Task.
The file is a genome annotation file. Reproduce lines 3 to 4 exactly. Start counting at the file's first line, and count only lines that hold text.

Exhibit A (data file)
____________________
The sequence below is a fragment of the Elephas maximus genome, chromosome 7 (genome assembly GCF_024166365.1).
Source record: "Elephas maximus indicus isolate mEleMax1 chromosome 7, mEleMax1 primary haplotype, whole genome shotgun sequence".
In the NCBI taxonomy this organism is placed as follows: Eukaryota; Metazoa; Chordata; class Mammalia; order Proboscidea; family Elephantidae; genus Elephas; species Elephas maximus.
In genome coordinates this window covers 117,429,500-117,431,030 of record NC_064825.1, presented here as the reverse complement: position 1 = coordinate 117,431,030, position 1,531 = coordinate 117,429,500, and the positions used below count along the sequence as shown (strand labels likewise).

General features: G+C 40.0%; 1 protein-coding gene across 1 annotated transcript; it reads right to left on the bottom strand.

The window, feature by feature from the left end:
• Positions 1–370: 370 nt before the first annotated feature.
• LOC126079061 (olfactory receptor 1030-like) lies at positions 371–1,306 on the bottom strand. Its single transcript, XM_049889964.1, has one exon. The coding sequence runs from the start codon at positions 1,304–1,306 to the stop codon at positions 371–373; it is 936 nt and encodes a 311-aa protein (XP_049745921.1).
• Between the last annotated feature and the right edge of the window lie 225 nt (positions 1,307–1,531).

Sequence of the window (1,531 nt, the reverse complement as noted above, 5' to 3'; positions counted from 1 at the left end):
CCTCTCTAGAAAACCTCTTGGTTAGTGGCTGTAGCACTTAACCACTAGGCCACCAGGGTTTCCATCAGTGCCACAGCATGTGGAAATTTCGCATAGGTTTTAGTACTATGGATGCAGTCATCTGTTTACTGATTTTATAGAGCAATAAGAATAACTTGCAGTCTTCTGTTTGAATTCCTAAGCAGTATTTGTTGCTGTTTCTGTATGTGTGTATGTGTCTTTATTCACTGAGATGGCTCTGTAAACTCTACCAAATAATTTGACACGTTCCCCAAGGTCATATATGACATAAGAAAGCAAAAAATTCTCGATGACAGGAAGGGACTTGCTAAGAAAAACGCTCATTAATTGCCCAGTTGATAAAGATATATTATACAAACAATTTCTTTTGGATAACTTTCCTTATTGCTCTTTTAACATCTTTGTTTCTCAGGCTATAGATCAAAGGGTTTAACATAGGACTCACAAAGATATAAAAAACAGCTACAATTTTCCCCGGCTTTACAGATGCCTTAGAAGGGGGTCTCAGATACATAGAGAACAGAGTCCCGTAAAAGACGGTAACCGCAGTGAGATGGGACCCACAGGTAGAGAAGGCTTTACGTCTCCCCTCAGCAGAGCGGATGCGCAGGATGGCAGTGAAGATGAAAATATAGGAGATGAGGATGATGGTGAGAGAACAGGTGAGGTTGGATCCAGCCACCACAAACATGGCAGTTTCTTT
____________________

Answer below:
In the NCBI taxonomy this organism is placed as follows: Eukaryota; Metazoa; Chordata; class Mammalia; order Proboscidea; family Elephantidae; genus Elephas; species Elephas maximus.
In genome coordinates this window covers 117,429,500-117,431,030 of record NC_064825.1, presented here as the reverse complement: position 1 = coordinate 117,431,030, position 1,531 = coordinate 117,429,500, and the positions used below count along the sequence as shown (strand labels likewise).